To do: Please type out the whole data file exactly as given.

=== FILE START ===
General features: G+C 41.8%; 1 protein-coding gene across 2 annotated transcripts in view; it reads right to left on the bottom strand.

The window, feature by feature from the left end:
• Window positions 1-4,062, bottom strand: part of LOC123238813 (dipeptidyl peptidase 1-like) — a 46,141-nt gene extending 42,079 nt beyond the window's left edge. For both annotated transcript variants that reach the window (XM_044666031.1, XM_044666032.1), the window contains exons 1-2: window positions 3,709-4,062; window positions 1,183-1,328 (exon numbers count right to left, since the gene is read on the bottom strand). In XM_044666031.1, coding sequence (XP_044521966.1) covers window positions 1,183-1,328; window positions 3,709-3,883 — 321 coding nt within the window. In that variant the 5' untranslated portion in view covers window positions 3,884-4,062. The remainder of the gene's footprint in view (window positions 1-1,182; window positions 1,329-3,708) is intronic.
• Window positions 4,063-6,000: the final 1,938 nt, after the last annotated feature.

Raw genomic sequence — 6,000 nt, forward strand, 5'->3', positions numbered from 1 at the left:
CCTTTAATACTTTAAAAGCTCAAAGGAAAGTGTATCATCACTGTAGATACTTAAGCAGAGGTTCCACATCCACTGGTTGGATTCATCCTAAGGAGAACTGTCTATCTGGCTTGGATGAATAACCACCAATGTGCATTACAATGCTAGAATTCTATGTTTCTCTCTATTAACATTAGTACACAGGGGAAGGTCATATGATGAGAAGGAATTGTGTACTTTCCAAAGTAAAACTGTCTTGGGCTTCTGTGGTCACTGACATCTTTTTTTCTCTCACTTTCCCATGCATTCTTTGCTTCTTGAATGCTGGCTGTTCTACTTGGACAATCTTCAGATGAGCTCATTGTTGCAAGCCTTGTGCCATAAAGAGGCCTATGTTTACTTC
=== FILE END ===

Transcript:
General features: G+C 41.8%; 1 protein-coding gene across 2 annotated transcripts in view; it reads right to left on the bottom strand.

The window, feature by feature from the left end:
• Window positions 1-4,062, bottom strand: part of LOC123238813 (dipeptidyl peptidase 1-like) — a 46,141-nt gene extending 42,079 nt beyond the window's left edge. For both annotated transcript variants that reach the window (XM_044666031.1, XM_044666032.1), the window contains exons 1-2: window positions 3,709-4,062; window positions 1,183-1,328 (exon numbers count right to left, since the gene is read on the bottom strand). In XM_044666031.1, coding sequence (XP_044521966.1) covers window positions 1,183-1,328; window positions 3,709-3,883 — 321 coding nt within the window. In that variant the 5' untranslated portion in view covers window positions 3,884-4,062. The remainder of the gene's footprint in view (window positions 1-1,182; window positions 1,329-3,708) is intronic.
• Window positions 4,063-6,000: the final 1,938 nt, after the last annotated feature.

Raw genomic sequence — 6,000 nt, forward strand, 5'->3', positions numbered from 1 at the left:
CCTTTAATACTTTAAAAGCTCAAAGGAAAGTGTATCATCACTGTAGATACTTAAGCAGAGGTTCCACATCCACTGGTTGGATTCATCCTAAGGAGAACTGTCTATCTGGCTTGGATGAATAACCACCAATGTGCATTACAATGCTAGAATTCTATGTTTCTCTCTATTAACATTAGTACACAGGGGAAGGTCATATGATGAGAAGGAATTGTGTACTTTCCAAAGTAAAACTGTCTTGGGCTTCTGTGGTCACTGACATCTTTTTTTCTCTCACTTTCCCATGCATTCTTTGCTTCTTGAATGCTGGCTGTTCTACTTGGACAATCTTCAGATGAGCTCATTGTTGCAAGCCTTGTGCCATAAAGAGGCCTATGTTTACTTC